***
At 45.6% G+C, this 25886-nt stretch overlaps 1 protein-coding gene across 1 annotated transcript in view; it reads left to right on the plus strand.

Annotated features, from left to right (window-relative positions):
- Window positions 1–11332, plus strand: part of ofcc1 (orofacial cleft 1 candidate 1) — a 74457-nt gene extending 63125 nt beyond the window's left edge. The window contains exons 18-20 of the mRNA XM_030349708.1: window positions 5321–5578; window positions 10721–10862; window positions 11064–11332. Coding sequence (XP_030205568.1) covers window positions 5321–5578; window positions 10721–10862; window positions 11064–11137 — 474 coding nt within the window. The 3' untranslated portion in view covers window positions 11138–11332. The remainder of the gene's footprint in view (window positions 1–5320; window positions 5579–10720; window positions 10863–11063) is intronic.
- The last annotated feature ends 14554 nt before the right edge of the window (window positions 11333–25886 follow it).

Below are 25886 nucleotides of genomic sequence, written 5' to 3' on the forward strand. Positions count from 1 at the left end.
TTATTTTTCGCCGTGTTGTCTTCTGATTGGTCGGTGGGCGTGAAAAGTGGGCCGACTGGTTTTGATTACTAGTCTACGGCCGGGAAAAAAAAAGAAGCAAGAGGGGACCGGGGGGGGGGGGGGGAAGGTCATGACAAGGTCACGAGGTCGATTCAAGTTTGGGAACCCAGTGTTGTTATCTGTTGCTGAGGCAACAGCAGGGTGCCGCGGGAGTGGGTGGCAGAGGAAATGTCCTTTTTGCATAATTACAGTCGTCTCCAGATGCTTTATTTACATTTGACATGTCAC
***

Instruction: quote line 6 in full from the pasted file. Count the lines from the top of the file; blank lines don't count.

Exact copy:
TTATTTTTCGCCGTGTTGTCTTCTGATTGGTCGGTGGGCGTGAAAAGTGGGCCGACTGGTTTTGATTACTAGTCTACGGCCGGGAAAAAAAAAGAAGCAAGAGGGGACCGGGGGGGGGGGGGGGAAGGTCATGACAAGGTCACGAGGTCGATTCAAGTTTGGGAACCCAGTGTTGTTATCTGTTGCTGAGGCAACAGCAGGGTGCCGCGGGAGTGGGTGGCAGAGGAAATGTCCTTTTTGCATAATTACAGTCGTCTCCAGATGCTTTATTTACATTTGACATGTCAC